Re:How does Microsoft feel about this? (5, Interesting)

Jeremy Allison - Sam (8157) | about 2 years ago | (#42253975)

Possibly their marketing and senior exec's hate it (although I doubt that - Thomas Pfenning is at director level in the Windows org and he think's it's pretty cool.

But I know their engineers think it's cool :-).

Jeremy.

Re:How does Microsoft feel about this? (1)

Xtifr (1323) | about 2 years ago | (#42254029)

But I know their engineers think it's cool :-).

Hmm, yeah, that part certainly makes sense. :)

Can someone mod this gentleman up please? (-1)

Anonymous Coward | about 2 years ago | (#42253903)

It's a sad reflection on slashdot if it's languishing at +2. Sort it out mods!

Re:How does Microsoft feel about this? (5, Informative)

mcl630 (1839996) | about 2 years ago | (#42253811)

Microsoft provided them with documentation and helped them with interoperability testing. From TFA:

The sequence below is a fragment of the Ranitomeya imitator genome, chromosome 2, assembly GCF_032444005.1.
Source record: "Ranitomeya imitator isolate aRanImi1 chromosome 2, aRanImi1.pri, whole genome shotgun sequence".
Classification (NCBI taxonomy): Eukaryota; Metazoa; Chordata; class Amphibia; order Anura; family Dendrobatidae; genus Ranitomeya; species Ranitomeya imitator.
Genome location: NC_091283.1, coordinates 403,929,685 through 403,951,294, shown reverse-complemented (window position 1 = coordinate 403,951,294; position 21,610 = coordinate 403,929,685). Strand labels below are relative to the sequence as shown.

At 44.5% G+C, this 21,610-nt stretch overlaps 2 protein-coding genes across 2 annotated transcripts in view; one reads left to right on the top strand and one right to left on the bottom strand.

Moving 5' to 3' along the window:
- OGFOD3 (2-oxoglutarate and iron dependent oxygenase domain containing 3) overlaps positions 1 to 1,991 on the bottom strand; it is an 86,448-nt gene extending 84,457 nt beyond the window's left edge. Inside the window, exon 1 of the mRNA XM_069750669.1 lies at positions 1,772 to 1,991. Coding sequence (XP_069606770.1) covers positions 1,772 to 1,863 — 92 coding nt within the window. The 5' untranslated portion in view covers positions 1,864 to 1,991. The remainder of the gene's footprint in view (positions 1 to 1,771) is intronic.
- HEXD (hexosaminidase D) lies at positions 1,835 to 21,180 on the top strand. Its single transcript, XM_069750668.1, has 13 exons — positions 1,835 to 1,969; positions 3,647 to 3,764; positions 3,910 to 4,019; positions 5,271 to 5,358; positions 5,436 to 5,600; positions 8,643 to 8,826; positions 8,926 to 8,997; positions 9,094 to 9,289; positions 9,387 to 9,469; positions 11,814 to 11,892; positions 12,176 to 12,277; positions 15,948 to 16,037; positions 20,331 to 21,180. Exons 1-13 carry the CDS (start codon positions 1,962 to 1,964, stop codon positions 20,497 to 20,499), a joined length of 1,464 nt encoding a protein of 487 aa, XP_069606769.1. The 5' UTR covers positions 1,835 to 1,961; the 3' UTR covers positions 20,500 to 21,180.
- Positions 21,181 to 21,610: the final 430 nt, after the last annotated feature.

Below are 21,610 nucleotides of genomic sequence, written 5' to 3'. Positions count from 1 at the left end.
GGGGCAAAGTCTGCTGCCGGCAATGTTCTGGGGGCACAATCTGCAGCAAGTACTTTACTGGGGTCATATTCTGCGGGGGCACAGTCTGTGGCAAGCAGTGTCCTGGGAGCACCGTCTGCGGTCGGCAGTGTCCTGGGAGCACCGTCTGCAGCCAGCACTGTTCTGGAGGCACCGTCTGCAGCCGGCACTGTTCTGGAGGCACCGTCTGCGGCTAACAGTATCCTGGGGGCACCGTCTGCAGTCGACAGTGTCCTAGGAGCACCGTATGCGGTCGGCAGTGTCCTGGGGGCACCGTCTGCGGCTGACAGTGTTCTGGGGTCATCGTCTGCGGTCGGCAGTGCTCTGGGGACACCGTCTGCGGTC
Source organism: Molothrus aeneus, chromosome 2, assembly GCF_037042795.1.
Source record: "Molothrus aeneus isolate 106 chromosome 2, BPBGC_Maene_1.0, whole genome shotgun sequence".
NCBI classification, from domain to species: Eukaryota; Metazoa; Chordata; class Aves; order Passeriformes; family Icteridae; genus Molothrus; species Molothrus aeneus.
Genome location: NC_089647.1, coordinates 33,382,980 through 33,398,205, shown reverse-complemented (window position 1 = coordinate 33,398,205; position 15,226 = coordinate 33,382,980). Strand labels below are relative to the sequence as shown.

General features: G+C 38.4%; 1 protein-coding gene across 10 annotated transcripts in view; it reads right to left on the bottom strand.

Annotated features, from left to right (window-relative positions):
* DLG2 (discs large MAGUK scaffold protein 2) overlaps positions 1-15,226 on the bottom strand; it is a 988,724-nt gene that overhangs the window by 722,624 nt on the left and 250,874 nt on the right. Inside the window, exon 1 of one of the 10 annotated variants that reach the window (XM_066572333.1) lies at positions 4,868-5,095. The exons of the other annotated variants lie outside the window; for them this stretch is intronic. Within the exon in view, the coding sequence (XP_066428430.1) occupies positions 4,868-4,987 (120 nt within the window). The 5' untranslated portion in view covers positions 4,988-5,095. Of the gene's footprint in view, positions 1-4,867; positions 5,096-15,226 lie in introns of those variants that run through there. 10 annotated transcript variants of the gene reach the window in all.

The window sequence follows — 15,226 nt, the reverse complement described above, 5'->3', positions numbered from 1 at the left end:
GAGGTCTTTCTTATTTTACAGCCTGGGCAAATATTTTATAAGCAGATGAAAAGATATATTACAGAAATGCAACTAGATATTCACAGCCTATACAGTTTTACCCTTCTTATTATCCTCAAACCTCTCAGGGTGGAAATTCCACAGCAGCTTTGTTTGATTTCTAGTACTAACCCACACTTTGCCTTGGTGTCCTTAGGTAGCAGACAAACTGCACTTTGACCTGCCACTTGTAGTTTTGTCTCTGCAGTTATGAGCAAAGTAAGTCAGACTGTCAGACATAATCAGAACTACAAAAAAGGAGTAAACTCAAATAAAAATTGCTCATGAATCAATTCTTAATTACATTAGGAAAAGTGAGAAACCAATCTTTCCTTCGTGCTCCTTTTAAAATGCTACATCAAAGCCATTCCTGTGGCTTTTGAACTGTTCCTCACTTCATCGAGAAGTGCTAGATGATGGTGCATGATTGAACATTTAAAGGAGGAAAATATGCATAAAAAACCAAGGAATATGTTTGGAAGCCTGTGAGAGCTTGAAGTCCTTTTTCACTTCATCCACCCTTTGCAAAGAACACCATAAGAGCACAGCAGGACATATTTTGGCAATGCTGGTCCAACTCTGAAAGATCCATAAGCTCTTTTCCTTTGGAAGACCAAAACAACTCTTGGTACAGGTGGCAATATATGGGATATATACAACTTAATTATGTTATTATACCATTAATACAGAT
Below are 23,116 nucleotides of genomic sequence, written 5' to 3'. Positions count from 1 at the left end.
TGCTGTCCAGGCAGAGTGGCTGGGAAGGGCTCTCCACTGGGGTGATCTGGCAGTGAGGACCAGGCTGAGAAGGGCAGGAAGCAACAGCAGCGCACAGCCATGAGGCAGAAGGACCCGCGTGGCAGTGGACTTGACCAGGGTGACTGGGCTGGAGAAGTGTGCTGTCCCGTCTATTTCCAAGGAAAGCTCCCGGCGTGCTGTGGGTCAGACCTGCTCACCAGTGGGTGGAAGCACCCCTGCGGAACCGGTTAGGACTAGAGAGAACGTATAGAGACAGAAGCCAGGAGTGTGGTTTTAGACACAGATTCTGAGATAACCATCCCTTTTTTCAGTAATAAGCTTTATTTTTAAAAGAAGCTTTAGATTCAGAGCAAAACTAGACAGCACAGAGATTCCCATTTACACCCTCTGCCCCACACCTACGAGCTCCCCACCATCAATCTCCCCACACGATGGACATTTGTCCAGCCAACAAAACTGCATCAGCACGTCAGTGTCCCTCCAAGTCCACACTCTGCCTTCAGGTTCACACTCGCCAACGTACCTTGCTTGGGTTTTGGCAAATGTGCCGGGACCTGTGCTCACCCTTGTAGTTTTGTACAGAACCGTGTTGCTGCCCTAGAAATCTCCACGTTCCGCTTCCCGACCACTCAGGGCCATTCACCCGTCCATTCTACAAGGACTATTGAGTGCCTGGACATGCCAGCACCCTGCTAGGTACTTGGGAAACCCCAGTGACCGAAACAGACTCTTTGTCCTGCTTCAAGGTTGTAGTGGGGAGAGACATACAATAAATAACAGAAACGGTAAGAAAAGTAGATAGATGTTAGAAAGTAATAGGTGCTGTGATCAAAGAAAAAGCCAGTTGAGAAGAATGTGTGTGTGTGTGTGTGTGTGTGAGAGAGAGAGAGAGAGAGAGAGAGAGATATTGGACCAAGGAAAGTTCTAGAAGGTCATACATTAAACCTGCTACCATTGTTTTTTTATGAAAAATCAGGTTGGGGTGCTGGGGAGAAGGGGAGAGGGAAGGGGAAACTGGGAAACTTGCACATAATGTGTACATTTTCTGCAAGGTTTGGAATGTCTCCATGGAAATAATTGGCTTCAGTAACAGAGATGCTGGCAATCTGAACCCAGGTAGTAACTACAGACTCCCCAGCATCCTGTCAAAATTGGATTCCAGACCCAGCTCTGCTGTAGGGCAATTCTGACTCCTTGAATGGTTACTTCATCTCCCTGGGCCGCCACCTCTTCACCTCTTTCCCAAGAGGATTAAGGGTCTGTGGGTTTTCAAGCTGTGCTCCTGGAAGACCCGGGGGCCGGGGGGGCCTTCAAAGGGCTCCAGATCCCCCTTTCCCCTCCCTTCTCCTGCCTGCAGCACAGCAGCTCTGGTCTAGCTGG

The Samba 4.0 Active Directory Compatible Server was created with help from the official protocol documentation published by Microsoft Corporation and the Samba Team would like acknowledge the documentation help and interoperability testing by Microsoft engineers that made our implementation interoperable.

"Active Directory is a mainstay of enterprise IT environments, and Microsoft is committed to support for interoperability across platforms," said Thomas Pfenning, director of development, Windows Server. "We are pleased that the documentation and interoperability labs that Microsoft has provided have been key in the development of the Samba 4.0 Active Directory functionality."

Re:How does Microsoft feel about this? (1)

gstoddart (321705) | about 2 years ago | (#42253839)